A voracious reader

I’ve always been – using that cliché – a voracious reader. It might be a cliché but it seems true that when you read like that you gobble up books, you consume them and your appetite for reading is never satisfied. If you have a particularly ‘tasty’ book you can eat it again, like you might have another slice of something, the same slice because it comes from the same something, but you always find something different – in a cake it might be more nuts or fruit, a flavour you didn’t notice before, a texture you’re more aware of. So it is with books – on re-reading you might love them more, or a little less, or you might wonder why you ever enjoyed it, or you might find that treasure which is always a thing of wonder and enjoyment no matter how often it’s read.

I’ve mentioned before that we had a library not far from home, and I would trail backwards and forwards renewing my books, and eventually using my mum’s tickets to access the grown-up section. This meant I could indulge what became my favourite genre, science fiction. I may have heard ‘The Day of the Triffids’ on the radio first of all; we had a radio in our bedroom and although we went to bed what now would be considered early for children, we could listen to the radio until we went to sleep. I think I was keener on that than my sister – something repeated when my children were small and they had a radio in their room – not to listen to music which I think my daughter would have preferred, my son was passionately interested in ‘The World Tonight’ with Robin Lustig.

Back to ‘The Day of the Triffids’ – it was broadcast in 1957 when I was six – surely I didn’t listen to it then? Maybe it was repeated after that… there’s no way I can tell, but I certainly read the novel written by John Wyndham, published in 1951, when I was quite young. It made a huge impact on me, as you can imagine – and in case you think it unlikely a child would read something which did not have children as characters, well, I’m sure there are many many readers who would say that they did! ‘The Day of the Triffids’ is now described as a post-apocalyptic novel,, all I understood when I first heard then read the story was that a man was in hospital in a completely normal way having had his eyes injured by some weird plants he was studying. While he was lying there, eyes bound, receiving treatment a dramatic event occurs rendering everyone else blind. His eyes had been protected so his sight was saved – the weird plants of course were triffids.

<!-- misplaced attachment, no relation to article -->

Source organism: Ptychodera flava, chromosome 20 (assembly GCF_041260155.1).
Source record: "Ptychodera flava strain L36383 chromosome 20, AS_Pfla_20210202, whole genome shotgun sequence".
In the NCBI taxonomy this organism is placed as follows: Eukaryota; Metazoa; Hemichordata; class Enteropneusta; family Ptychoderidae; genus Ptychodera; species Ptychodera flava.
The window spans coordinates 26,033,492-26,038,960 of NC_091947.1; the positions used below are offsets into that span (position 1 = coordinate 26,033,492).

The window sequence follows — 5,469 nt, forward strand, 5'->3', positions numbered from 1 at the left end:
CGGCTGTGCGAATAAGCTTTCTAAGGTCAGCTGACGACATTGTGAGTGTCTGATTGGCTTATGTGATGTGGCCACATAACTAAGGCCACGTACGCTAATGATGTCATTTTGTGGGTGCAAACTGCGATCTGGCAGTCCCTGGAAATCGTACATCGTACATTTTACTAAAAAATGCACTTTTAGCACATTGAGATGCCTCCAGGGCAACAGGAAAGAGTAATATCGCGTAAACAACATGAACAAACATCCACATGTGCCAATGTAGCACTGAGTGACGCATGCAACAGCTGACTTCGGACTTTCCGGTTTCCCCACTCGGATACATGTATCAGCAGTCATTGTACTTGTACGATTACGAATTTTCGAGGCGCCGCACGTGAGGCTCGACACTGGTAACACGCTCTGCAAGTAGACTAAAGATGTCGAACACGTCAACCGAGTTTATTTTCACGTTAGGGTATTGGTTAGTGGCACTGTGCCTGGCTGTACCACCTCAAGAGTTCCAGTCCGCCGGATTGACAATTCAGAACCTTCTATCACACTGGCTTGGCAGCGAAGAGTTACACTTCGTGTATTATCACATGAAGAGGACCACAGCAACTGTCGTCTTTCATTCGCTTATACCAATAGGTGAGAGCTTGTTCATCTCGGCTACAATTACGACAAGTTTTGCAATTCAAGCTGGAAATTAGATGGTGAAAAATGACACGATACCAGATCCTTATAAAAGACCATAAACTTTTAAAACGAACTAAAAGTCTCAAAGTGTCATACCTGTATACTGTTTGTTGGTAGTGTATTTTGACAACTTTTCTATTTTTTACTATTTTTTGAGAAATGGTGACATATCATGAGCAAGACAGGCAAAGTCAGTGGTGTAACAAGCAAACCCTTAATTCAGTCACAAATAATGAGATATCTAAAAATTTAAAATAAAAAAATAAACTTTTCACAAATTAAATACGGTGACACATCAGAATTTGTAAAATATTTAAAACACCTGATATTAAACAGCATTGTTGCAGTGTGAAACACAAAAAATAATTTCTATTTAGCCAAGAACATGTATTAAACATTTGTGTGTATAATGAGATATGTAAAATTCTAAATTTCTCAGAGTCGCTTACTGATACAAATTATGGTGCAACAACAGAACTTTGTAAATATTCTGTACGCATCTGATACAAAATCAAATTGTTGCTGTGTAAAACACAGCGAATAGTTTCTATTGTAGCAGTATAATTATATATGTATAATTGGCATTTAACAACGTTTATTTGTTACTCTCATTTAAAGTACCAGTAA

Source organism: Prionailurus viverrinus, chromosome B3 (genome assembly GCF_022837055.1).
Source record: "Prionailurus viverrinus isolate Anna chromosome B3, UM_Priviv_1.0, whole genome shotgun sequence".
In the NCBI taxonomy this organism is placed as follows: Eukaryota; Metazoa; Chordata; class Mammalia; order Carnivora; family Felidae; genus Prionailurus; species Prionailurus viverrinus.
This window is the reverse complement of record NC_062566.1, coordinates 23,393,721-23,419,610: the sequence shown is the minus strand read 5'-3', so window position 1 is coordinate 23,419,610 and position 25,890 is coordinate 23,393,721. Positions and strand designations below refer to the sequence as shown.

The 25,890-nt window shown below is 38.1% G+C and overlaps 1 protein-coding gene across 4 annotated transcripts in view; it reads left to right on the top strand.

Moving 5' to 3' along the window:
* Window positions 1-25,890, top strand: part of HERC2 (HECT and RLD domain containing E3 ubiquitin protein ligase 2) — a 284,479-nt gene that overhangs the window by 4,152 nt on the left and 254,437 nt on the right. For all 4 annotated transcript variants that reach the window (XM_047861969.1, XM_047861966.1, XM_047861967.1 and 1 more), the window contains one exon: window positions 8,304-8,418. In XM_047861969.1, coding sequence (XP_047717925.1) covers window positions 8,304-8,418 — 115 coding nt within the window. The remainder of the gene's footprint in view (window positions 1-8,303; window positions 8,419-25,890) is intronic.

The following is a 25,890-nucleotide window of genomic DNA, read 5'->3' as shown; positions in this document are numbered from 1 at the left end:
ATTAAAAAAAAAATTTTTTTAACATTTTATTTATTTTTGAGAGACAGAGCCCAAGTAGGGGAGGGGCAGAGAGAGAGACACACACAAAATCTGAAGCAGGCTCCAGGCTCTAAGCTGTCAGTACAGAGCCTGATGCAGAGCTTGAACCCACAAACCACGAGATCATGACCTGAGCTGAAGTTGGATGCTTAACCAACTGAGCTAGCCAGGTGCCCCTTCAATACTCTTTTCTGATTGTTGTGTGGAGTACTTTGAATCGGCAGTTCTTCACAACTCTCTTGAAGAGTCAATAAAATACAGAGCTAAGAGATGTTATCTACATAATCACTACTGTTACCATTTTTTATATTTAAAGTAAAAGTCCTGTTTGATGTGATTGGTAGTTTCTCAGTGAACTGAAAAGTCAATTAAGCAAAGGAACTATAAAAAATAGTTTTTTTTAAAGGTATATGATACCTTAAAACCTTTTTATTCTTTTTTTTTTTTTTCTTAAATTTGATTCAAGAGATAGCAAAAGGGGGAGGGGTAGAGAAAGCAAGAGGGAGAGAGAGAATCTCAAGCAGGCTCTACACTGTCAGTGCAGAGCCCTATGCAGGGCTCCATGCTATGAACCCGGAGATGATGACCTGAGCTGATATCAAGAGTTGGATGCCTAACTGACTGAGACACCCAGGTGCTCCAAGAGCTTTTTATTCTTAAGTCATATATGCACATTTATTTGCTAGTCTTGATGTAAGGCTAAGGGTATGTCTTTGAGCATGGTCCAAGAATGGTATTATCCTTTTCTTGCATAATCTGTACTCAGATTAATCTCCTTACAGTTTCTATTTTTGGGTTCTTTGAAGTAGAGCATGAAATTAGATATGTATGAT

Having read that, over the next years I ‘voraciously devoured’ the rest of his novels:

  • The Day of the Triffids (1951)
  • The Kraken Wakes (1953)
  • The Chrysalids (1955)
  • The Midwich Cuckoos (1957)
  • Trouble with Lichen (1960)

There was another book which doesn’t sound familiar and I don’t think I read, The Outward Urge (1959),which he wrote with another writer, Lucas Parkes.

The reason I’m thinking about John Wyndham is that I am reading ‘The Chrysalids’ at the moment. It’s set in a dystopian future where some dreadful apocalyptic event has taken place. The main character is a young boy at the beginning of the book, and I think this maybe why it is my favourite – or was when I read them as a child. I’ve realised that I know very little about John Wyndham, and in fact that isn’t even his name, or is at least only part of his name as he was born John Wyndham Parkes Lucas Beynon Harris in 1903. He was bornin Warwickshire, and after his parents separated he went to various boarding schools. He tried several different jobs, but must have been interested in writing from early on in his life as his first novel was published when he was only twenty-four, and he continued to write shorts stories and serials, particularly for an American audience. This is what Wikipedia says about those years:

During these years he lived at the Penn Club, London, which had been opened in 1920 by the remaining members of the Friends Ambulance Unit, and which had been partly funded by the Quakers. The intellectual and political mixture of pacifists, socialists and communists continued to inform his views on social engineering and feminism.

He saw active service during the war and continued to write afterwards; he had used the pen-name John Beynon for a long time, and so he continued but then changed it to what we now recognise, John Wyndham.  He died in 1969 at the age of sixty-five.

So often when you return to a favourite book you find it has dulled, or your tastes have changed, but I’m enjoying The Chrysalids as much as I ever did, and look forward to re-reading his other books, and reading more of his writing for the first time.

It was difficult to find a featured image – I have reached the part of The Chrysalids where the main characters escape on giant horse, so I’m posing a picture of horses!

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